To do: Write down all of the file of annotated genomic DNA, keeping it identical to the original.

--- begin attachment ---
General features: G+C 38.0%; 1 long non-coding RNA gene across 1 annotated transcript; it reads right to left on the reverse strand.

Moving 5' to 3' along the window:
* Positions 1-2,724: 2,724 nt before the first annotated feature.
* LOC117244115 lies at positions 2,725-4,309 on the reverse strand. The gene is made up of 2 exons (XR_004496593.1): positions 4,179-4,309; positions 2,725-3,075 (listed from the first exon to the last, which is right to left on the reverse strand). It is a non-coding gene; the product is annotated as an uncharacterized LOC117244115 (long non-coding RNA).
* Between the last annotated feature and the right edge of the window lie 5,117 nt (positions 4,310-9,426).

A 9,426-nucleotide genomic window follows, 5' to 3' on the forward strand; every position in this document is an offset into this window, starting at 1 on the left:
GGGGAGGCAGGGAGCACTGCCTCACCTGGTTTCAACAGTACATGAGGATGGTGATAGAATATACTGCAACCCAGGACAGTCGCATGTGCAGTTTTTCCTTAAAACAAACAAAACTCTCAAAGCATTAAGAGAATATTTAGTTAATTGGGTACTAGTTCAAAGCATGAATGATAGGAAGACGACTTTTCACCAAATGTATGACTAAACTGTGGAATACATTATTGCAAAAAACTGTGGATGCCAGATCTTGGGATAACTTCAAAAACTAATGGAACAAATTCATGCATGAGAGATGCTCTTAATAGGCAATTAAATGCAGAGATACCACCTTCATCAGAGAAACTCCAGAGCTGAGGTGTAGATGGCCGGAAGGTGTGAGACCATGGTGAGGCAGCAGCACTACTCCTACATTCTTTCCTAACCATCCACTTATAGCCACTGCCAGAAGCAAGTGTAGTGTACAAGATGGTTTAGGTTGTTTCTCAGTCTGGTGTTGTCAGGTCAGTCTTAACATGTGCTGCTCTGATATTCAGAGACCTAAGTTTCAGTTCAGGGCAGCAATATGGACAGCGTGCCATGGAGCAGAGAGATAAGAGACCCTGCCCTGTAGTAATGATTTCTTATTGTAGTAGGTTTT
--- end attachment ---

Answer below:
General features: G+C 38.0%; 1 long non-coding RNA gene across 1 annotated transcript; it reads right to left on the reverse strand.

Moving 5' to 3' along the window:
* Positions 1-2,724: 2,724 nt before the first annotated feature.
* LOC117244115 lies at positions 2,725-4,309 on the reverse strand. The gene is made up of 2 exons (XR_004496593.1): positions 4,179-4,309; positions 2,725-3,075 (listed from the first exon to the last, which is right to left on the reverse strand). It is a non-coding gene; the product is annotated as an uncharacterized LOC117244115 (long non-coding RNA).
* Between the last annotated feature and the right edge of the window lie 5,117 nt (positions 4,310-9,426).

A 9,426-nucleotide genomic window follows, 5' to 3' on the forward strand; every position in this document is an offset into this window, starting at 1 on the left:
GGGGAGGCAGGGAGCACTGCCTCACCTGGTTTCAACAGTACATGAGGATGGTGATAGAATATACTGCAACCCAGGACAGTCGCATGTGCAGTTTTTCCTTAAAACAAACAAAACTCTCAAAGCATTAAGAGAATATTTAGTTAATTGGGTACTAGTTCAAAGCATGAATGATAGGAAGACGACTTTTCACCAAATGTATGACTAAACTGTGGAATACATTATTGCAAAAAACTGTGGATGCCAGATCTTGGGATAACTTCAAAAACTAATGGAACAAATTCATGCATGAGAGATGCTCTTAATAGGCAATTAAATGCAGAGATACCACCTTCATCAGAGAAACTCCAGAGCTGAGGTGTAGATGGCCGGAAGGTGTGAGACCATGGTGAGGCAGCAGCACTACTCCTACATTCTTTCCTAACCATCCACTTATAGCCACTGCCAGAAGCAAGTGTAGTGTACAAGATGGTTTAGGTTGTTTCTCAGTCTGGTGTTGTCAGGTCAGTCTTAACATGTGCTGCTCTGATATTCAGAGACCTAAGTTTCAGTTCAGGGCAGCAATATGGACAGCGTGCCATGGAGCAGAGAGATAAGAGACCCTGCCCTGTAGTAATGATTTCTTATTGTAGTAGGTTTT